You can imagine my surprise that when I started to read around this notion of connectivism, I started off thinking that it was indeed “a learning theory for the digital age” (Siemens, 2005) to conclude that in its current form, the ‘theory’needed to be relegated to that of a “phenomenon” (Bell, 2011), or a ‘hypothesis‘ at best. I had a lot of trouble with Siemens’ complex and messy theory. I thought Downe’s (2005) work on Connective Knowledge, which provides connectivism with the “epistemological framework“, was much more grounded.
When you start reading around connectivism, you soon come across a lot of other competing “networked theories of learning” seeking legitimacy like: heutagogy (Hase & Kenyon, 2000, 2001, 2007; Blaschke, 2012); communal constructivism (Holmes et al., 2001; Leask & Younie, 2001); navigationism (Brown, 2006, 2006); wildfire learning (Engeström, 2007, 2009); rhizomatic learning (Cormier, 2008); c3-learning (Sims, 2008); affinity spaces (Gee & Hayes, 2009); and quantum perspective of learning (QL) (Janzen, Perry & Edwards, 2012) to name but a few. But it is Siemens (2005) who makes the bold claim that behaviourism, cognitivism, and constructivism are unable to address how learning can be externalised; that learning can take place in “non-human appliances“ (i.e. databases, devices, and tools); and the meta-skills that are necessary to cope with the burgeoning “knowledge-rich environments”.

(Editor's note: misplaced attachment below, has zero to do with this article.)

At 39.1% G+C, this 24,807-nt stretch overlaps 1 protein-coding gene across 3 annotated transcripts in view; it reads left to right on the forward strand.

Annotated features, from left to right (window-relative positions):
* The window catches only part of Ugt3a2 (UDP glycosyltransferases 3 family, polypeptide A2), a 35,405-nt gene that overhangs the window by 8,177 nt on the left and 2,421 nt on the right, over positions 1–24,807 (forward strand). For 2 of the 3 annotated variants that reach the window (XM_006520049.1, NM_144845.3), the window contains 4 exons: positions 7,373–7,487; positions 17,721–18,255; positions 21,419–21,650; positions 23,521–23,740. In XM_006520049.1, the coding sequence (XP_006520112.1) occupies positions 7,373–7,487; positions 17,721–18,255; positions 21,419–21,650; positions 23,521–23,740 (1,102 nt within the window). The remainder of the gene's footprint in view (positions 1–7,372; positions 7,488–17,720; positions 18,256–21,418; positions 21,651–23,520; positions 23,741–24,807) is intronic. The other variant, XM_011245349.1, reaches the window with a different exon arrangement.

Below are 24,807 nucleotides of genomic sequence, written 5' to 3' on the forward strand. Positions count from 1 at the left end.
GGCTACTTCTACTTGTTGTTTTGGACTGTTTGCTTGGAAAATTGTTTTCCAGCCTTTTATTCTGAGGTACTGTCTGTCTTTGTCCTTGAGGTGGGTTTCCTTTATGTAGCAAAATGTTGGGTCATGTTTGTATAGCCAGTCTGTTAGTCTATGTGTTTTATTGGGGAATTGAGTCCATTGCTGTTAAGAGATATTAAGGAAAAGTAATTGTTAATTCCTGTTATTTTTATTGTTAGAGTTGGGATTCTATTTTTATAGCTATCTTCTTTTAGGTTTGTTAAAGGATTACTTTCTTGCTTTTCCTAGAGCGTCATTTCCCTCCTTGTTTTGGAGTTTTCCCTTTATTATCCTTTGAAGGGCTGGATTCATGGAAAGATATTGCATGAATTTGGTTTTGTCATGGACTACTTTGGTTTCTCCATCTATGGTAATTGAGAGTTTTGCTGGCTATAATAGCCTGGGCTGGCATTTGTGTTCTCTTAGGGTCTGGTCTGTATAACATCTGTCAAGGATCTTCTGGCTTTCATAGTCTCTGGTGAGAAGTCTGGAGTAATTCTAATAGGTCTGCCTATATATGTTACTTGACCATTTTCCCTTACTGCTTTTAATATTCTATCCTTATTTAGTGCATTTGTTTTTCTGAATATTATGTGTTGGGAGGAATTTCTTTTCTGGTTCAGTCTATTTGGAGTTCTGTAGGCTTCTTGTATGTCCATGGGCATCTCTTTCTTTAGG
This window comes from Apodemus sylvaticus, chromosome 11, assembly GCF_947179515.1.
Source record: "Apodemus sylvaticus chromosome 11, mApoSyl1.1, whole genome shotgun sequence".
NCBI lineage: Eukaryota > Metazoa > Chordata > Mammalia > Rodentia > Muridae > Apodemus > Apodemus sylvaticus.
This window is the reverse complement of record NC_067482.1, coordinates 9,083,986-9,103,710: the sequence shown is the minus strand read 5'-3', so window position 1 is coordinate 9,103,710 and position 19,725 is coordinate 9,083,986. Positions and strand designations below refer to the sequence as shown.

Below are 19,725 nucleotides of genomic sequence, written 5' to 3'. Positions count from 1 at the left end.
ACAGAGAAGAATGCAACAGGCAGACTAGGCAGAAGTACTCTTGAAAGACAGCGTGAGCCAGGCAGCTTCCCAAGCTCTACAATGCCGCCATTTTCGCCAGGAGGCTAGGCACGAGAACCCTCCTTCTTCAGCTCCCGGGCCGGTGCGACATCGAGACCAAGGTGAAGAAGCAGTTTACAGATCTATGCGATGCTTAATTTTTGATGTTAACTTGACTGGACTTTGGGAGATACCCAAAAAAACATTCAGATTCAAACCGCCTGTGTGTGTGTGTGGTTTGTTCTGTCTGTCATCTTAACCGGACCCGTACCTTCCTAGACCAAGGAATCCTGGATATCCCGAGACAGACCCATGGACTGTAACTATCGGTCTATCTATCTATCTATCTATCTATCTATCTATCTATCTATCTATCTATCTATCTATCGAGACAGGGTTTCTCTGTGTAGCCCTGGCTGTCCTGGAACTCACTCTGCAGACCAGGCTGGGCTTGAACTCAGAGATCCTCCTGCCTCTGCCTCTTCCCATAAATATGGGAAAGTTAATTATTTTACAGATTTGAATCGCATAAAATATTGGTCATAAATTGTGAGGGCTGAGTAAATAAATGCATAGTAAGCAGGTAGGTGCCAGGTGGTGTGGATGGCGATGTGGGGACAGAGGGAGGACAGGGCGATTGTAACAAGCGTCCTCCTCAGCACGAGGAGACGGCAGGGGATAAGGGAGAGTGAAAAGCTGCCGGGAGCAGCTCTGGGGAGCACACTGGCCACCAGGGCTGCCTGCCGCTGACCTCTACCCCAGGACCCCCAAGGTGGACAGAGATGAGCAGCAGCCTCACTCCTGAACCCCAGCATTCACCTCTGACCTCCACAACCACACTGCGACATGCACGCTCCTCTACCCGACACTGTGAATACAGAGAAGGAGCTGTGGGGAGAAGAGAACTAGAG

- Smoochy Boochy… Remaking the World in the American Image (keithwaynebrown.com)
- A Graphical View of Student Patterns in MOOCs (keithwaynebrown.com)
- Connectivism (mathliberation.wordpress.com)
- Connectivism: The worry with diffuse learning (elearningforthewest.wordpress.com)
- Education 3.0 and the Pedagogy of Mobile Learning (slideshare.net)
- MOOCs, Group Work, and Instructional Design (cain.blogspot.com)
- Connectivism and Technology (ronnekafrasergreen.wordpress.com)